Our data suggest that FGFR1 amplification drives resistance to endocrine therapy in vitro and that this observation is reflected in the poor prognosis of FGFR1-overexpressing tumors treated with adjuvant tamoxifen (Fig. 5). We have also previously studied FGFR1 amplification in a large series of 800 breast cancers (7). In this data set, the ER-positive tumors treated with tamoxifen as sole adjuvant therapy had an equally poor prognosis [FGFR1-amplified overall survival hazard ratio 5.58 versus nonamplified; 95% confidence interval (95% CI), 1.47–21.1]. Although the decision to give tamoxifen was unrandomized in both the data sets (Fig. 6A), the data do not support there being substantial benefit with adjuvant tamoxifen. The observation that ER-positive FGFR1-amplified tumors are more likely to be PR negative than controls (Fig. 6) provides further support for the role of FGFR1 in the growth of these tumors; loss of PR expression is thought to reflect activation of growth factor signaling (48) and may provide a biomarker of FGFR1 activity in amplified cancers.
Taken together, we provide strong circumstantial evidence that FGFR1 amplification is one of the major drivers of highly proliferative, poor-prognosis, luminal B subtype, ER-positive breast cancers. This provides a strong rationale for the investigation of drugs that target FGFR1 in breast cancer, particularly in combination with endocrine therapy. Several studies of FGFR tyrosine kinase inhibitors have commenced, or are planned, in breast cancer and the results of these studies are awaited with interest.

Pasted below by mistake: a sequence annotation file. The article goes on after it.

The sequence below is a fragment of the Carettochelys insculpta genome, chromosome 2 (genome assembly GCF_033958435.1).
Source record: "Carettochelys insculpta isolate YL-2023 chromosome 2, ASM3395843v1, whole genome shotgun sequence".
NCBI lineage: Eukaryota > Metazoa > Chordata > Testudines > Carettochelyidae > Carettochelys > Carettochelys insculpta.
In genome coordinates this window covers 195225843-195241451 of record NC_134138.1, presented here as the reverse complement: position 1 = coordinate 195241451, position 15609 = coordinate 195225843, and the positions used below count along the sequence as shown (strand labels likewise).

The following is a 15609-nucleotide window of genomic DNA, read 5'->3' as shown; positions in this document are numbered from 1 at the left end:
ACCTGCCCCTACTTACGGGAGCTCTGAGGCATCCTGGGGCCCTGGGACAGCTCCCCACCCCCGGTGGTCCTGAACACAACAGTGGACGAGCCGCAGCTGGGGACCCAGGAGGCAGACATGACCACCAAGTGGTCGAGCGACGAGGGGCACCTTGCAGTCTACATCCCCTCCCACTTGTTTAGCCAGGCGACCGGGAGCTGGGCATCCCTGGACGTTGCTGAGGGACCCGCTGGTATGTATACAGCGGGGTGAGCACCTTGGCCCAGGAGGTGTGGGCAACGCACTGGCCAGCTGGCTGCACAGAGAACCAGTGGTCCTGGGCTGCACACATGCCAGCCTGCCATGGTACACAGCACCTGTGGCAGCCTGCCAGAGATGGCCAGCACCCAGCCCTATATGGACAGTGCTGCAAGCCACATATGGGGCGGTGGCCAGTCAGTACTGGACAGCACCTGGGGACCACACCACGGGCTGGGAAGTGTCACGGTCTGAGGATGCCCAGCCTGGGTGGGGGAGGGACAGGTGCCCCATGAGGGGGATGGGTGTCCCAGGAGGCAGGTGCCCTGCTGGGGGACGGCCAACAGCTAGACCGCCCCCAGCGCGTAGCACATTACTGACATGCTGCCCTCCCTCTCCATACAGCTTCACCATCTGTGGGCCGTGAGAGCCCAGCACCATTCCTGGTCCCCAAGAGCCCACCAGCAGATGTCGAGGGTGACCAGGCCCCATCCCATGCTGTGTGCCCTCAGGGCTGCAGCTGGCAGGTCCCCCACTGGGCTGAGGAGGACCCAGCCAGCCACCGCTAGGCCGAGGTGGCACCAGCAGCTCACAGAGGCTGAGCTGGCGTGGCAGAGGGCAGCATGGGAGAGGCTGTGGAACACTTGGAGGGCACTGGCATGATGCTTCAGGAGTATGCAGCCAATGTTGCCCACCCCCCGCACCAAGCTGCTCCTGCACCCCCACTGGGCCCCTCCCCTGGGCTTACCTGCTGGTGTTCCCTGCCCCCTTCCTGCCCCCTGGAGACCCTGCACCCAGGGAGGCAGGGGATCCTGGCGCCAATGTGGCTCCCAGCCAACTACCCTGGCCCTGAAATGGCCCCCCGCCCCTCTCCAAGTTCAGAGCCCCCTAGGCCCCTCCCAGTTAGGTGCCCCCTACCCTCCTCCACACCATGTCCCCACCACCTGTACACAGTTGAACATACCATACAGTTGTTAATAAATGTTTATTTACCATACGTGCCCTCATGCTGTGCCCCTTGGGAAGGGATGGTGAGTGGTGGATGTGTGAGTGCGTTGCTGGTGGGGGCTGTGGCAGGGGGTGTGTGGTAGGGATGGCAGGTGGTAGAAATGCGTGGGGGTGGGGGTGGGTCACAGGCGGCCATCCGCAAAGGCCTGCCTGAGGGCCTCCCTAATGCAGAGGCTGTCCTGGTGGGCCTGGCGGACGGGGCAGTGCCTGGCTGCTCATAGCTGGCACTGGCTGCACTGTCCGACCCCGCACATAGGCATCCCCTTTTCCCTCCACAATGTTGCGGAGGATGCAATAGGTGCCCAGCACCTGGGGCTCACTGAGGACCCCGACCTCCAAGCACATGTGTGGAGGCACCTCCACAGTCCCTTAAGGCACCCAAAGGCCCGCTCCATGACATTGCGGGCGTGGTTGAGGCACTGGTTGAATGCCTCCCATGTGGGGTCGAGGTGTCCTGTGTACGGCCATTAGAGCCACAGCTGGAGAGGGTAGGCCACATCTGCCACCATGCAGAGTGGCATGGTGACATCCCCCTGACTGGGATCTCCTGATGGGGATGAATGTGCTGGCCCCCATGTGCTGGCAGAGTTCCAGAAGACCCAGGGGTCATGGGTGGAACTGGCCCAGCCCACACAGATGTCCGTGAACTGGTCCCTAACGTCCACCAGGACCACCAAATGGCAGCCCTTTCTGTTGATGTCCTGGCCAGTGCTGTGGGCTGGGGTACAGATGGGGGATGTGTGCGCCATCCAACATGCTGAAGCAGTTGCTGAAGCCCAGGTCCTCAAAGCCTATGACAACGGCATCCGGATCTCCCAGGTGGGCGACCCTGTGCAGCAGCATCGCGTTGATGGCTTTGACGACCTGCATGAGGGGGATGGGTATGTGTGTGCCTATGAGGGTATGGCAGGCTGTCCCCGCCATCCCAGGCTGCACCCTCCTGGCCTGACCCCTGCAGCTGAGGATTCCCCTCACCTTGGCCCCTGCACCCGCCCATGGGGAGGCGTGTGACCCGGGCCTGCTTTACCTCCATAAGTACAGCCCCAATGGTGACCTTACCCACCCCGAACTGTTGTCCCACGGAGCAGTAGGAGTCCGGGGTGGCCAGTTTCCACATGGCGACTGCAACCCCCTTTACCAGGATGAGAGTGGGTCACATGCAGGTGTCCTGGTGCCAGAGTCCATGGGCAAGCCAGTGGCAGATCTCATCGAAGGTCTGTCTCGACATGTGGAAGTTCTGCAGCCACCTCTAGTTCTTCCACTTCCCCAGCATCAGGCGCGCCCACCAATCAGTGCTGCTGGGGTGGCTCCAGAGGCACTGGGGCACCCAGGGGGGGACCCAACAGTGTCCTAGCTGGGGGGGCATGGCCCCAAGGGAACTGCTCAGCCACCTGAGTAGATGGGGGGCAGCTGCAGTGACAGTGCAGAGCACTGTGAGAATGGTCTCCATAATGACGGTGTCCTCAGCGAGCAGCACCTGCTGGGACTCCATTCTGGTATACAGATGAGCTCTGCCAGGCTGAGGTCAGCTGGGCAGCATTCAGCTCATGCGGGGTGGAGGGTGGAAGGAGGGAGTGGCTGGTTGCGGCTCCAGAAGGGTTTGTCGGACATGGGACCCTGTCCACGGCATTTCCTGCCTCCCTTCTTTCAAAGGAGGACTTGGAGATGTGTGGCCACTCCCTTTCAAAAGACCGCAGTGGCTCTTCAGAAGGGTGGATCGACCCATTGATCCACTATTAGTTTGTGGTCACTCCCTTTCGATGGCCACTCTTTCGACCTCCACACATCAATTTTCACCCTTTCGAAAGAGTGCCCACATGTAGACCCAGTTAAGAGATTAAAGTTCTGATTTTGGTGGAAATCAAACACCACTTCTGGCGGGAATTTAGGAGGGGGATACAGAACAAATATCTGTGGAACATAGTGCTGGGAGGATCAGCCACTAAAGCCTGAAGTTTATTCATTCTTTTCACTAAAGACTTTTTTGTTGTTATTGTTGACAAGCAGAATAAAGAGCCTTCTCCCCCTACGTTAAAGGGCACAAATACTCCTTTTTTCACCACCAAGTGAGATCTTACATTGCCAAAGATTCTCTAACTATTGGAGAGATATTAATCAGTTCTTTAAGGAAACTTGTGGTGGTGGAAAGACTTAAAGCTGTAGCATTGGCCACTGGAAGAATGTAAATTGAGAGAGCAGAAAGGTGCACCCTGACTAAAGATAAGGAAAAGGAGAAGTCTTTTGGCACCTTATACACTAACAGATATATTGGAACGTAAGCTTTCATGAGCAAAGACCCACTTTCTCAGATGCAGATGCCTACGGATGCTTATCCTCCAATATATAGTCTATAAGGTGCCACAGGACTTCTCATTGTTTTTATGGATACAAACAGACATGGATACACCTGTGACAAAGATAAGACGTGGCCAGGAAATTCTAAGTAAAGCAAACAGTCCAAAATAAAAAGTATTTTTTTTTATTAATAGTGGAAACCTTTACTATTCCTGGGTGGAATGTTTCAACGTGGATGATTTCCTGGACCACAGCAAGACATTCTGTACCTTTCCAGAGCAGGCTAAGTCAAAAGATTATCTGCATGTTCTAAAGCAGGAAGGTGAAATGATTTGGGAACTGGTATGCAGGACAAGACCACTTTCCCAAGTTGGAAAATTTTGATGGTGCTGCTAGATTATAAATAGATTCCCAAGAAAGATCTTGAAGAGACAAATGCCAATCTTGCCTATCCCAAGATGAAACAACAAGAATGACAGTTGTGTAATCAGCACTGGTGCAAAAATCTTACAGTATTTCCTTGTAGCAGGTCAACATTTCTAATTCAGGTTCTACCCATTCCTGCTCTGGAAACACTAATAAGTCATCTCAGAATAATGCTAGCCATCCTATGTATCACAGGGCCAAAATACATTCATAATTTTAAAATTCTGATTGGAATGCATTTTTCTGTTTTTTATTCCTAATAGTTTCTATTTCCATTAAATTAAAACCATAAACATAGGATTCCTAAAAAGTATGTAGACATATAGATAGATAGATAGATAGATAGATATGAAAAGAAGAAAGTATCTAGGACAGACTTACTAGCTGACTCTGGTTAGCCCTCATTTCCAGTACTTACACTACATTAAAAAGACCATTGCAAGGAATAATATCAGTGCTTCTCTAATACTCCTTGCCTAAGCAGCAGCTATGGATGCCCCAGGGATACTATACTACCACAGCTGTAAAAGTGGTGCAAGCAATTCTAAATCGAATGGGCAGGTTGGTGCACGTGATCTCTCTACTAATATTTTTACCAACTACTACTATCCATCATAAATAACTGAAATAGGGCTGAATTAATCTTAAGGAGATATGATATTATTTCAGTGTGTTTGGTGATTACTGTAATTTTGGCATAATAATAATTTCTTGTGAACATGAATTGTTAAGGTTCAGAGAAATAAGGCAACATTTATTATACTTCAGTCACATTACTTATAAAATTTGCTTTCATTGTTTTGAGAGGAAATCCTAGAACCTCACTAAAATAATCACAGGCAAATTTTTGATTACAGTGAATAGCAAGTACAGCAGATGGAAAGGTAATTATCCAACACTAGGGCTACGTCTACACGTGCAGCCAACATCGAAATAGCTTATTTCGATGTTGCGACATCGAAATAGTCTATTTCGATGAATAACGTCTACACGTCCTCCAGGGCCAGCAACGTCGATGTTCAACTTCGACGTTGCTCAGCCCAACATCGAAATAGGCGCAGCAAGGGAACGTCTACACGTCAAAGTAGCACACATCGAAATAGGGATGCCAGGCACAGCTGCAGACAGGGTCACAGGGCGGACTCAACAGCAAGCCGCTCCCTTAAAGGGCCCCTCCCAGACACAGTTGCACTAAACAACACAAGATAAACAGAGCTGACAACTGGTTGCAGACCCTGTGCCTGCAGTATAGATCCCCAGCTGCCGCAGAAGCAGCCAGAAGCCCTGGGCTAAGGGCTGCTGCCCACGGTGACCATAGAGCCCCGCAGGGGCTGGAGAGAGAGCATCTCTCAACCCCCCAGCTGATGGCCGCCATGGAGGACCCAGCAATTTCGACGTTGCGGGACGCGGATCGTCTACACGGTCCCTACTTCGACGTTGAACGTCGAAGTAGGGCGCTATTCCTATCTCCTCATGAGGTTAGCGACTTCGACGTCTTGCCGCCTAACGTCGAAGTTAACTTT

Disclosure of Potential Conflicts of Interest
No potential conflicts of interest were disclosed.
We thank Lesley Ann-Martin for assistance with ERE-luciferase reporter assays and Jonathon Welti and Andrew Reynolds for assistance with FGF2 ELISA.
Grant Support: Cancer Research UK and Breakthrough Breast Cancer. N. Turner is a Cancer Research UK clinician scientist. We acknowledge National Health Service funding to the National Institute for Health Research Biomedical Research Centre.
The costs of publication of this article were defrayed in part by the payment of page charges. This article must therefore be hereby marked advertisement in accordance with 18 U.S.C. Section 1734 solely to indicate this fact.